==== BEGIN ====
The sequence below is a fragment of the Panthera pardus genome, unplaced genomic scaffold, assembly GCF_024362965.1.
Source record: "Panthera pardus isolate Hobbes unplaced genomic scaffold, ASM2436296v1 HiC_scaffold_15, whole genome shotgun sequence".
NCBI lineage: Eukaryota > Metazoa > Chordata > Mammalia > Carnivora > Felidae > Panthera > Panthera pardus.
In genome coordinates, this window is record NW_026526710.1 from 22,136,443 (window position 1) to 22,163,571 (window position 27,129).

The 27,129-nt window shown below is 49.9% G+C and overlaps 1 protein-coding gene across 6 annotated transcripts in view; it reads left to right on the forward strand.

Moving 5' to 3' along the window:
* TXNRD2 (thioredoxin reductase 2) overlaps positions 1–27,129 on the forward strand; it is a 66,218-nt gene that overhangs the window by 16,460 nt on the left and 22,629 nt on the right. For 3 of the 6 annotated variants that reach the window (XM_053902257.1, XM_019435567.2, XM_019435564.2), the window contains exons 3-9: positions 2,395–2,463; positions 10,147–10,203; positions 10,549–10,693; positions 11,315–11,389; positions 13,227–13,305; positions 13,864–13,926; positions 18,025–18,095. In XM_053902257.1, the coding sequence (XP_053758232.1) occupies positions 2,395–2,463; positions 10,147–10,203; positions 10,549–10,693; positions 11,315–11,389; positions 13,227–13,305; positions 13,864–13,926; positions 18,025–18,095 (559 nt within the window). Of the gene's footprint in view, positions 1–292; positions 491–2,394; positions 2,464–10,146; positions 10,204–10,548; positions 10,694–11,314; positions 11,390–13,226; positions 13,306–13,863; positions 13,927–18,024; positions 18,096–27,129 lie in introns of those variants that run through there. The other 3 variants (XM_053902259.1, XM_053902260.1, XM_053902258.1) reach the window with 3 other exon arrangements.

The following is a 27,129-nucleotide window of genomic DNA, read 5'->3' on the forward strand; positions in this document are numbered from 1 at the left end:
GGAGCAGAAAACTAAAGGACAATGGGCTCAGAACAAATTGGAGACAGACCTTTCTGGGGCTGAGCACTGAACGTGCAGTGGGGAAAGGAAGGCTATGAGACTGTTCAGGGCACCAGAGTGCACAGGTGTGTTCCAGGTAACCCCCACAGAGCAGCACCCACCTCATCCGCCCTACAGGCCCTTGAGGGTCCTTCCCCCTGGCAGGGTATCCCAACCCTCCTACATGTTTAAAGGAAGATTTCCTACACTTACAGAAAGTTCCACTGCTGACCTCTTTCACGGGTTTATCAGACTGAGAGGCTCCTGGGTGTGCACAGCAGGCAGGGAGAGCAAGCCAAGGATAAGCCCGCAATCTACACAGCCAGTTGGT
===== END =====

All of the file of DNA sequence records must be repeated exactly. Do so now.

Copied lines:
The sequence below is a fragment of the Panthera pardus genome, unplaced genomic scaffold, assembly GCF_024362965.1.
Source record: "Panthera pardus isolate Hobbes unplaced genomic scaffold, ASM2436296v1 HiC_scaffold_15, whole genome shotgun sequence".
NCBI lineage: Eukaryota > Metazoa > Chordata > Mammalia > Carnivora > Felidae > Panthera > Panthera pardus.
In genome coordinates, this window is record NW_026526710.1 from 22,136,443 (window position 1) to 22,163,571 (window position 27,129).

The 27,129-nt window shown below is 49.9% G+C and overlaps 1 protein-coding gene across 6 annotated transcripts in view; it reads left to right on the forward strand.

Moving 5' to 3' along the window:
* TXNRD2 (thioredoxin reductase 2) overlaps positions 1–27,129 on the forward strand; it is a 66,218-nt gene that overhangs the window by 16,460 nt on the left and 22,629 nt on the right. For 3 of the 6 annotated variants that reach the window (XM_053902257.1, XM_019435567.2, XM_019435564.2), the window contains exons 3-9: positions 2,395–2,463; positions 10,147–10,203; positions 10,549–10,693; positions 11,315–11,389; positions 13,227–13,305; positions 13,864–13,926; positions 18,025–18,095. In XM_053902257.1, the coding sequence (XP_053758232.1) occupies positions 2,395–2,463; positions 10,147–10,203; positions 10,549–10,693; positions 11,315–11,389; positions 13,227–13,305; positions 13,864–13,926; positions 18,025–18,095 (559 nt within the window). Of the gene's footprint in view, positions 1–292; positions 491–2,394; positions 2,464–10,146; positions 10,204–10,548; positions 10,694–11,314; positions 11,390–13,226; positions 13,306–13,863; positions 13,927–18,024; positions 18,096–27,129 lie in introns of those variants that run through there. The other 3 variants (XM_053902259.1, XM_053902260.1, XM_053902258.1) reach the window with 3 other exon arrangements.

The following is a 27,129-nucleotide window of genomic DNA, read 5'->3' on the forward strand; positions in this document are numbered from 1 at the left end:
GGAGCAGAAAACTAAAGGACAATGGGCTCAGAACAAATTGGAGACAGACCTTTCTGGGGCTGAGCACTGAACGTGCAGTGGGGAAAGGAAGGCTATGAGACTGTTCAGGGCACCAGAGTGCACAGGTGTGTTCCAGGTAACCCCCACAGAGCAGCACCCACCTCATCCGCCCTACAGGCCCTTGAGGGTCCTTCCCCCTGGCAGGGTATCCCAACCCTCCTACATGTTTAAAGGAAGATTTCCTACACTTACAGAAAGTTCCACTGCTGACCTCTTTCACGGGTTTATCAGACTGAGAGGCTCCTGGGTGTGCACAGCAGGCAGGGAGAGCAAGCCAAGGATAAGCCCGCAATCTACACAGCCAGTTGGT